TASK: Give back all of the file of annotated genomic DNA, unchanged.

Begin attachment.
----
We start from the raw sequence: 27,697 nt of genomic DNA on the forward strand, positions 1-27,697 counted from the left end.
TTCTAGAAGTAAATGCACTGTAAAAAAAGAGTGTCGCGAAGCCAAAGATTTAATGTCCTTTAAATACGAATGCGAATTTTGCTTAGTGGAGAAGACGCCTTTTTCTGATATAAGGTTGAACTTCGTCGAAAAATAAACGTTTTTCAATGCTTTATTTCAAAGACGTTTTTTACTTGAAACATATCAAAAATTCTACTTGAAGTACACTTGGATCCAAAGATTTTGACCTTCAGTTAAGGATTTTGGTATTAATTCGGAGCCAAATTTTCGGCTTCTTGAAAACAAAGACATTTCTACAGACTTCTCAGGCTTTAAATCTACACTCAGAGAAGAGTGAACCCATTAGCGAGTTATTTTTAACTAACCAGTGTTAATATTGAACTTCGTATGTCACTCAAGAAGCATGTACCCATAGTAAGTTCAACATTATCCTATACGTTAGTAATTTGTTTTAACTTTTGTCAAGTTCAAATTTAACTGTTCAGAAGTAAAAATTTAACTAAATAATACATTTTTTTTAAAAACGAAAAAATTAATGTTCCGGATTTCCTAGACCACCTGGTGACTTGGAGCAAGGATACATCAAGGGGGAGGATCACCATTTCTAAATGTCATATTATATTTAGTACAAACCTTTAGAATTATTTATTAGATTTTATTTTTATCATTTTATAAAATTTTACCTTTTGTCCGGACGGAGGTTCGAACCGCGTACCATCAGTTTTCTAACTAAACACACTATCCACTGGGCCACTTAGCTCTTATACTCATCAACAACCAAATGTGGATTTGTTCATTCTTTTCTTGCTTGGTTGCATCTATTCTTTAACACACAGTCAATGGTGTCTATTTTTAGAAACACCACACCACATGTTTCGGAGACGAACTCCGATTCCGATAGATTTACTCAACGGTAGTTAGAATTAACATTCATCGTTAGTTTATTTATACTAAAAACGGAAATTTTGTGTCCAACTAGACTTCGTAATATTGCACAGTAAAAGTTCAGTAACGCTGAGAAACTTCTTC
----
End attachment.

We start from the raw sequence: 27,697 nt of genomic DNA on the forward strand, positions 1-27,697 counted from the left end.
TTCTAGAAGTAAATGCACTGTAAAAAAAGAGTGTCGCGAAGCCAAAGATTTAATGTCCTTTAAATACGAATGCGAATTTTGCTTAGTGGAGAAGACGCCTTTTTCTGATATAAGGTTGAACTTCGTCGAAAAATAAACGTTTTTCAATGCTTTATTTCAAAGACGTTTTTTACTTGAAACATATCAAAAATTCTACTTGAAGTACACTTGGATCCAAAGATTTTGACCTTCAGTTAAGGATTTTGGTATTAATTCGGAGCCAAATTTTCGGCTTCTTGAAAACAAAGACATTTCTACAGACTTCTCAGGCTTTAAATCTACACTCAGAGAAGAGTGAACCCATTAGCGAGTTATTTTTAACTAACCAGTGTTAATATTGAACTTCGTATGTCACTCAAGAAGCATGTACCCATAGTAAGTTCAACATTATCCTATACGTTAGTAATTTGTTTTAACTTTTGTCAAGTTCAAATTTAACTGTTCAGAAGTAAAAATTTAACTAAATAATACATTTTTTTTAAAAACGAAAAAATTAATGTTCCGGATTTCCTAGACCACCTGGTGACTTGGAGCAAGGATACATCAAGGGGGAGGATCACCATTTCTAAATGTCATATTATATTTAGTACAAACCTTTAGAATTATTTATTAGATTTTATTTTTATCATTTTATAAAATTTTACCTTTTGTCCGGACGGAGGTTCGAACCGCGTACCATCAGTTTTCTAACTAAACACACTATCCACTGGGCCACTTAGCTCTTATACTCATCAACAACCAAATGTGGATTTGTTCATTCTTTTCTTGCTTGGTTGCATCTATTCTTTAACACACAGTCAATGGTGTCTATTTTTAGAAACACCACACCACATGTTTCGGAGACGAACTCCGATTCCGATAGATTTACTCAACGGTAGTTAGAATTAACATTCATCGTTAGTTTATTTATACTAAAAACGGAAATTTTGTGTCCAACTAGACTTCGTAATATTGCACAGTAAAAGTTCAGTAACGCTGAGAAACTTCTTC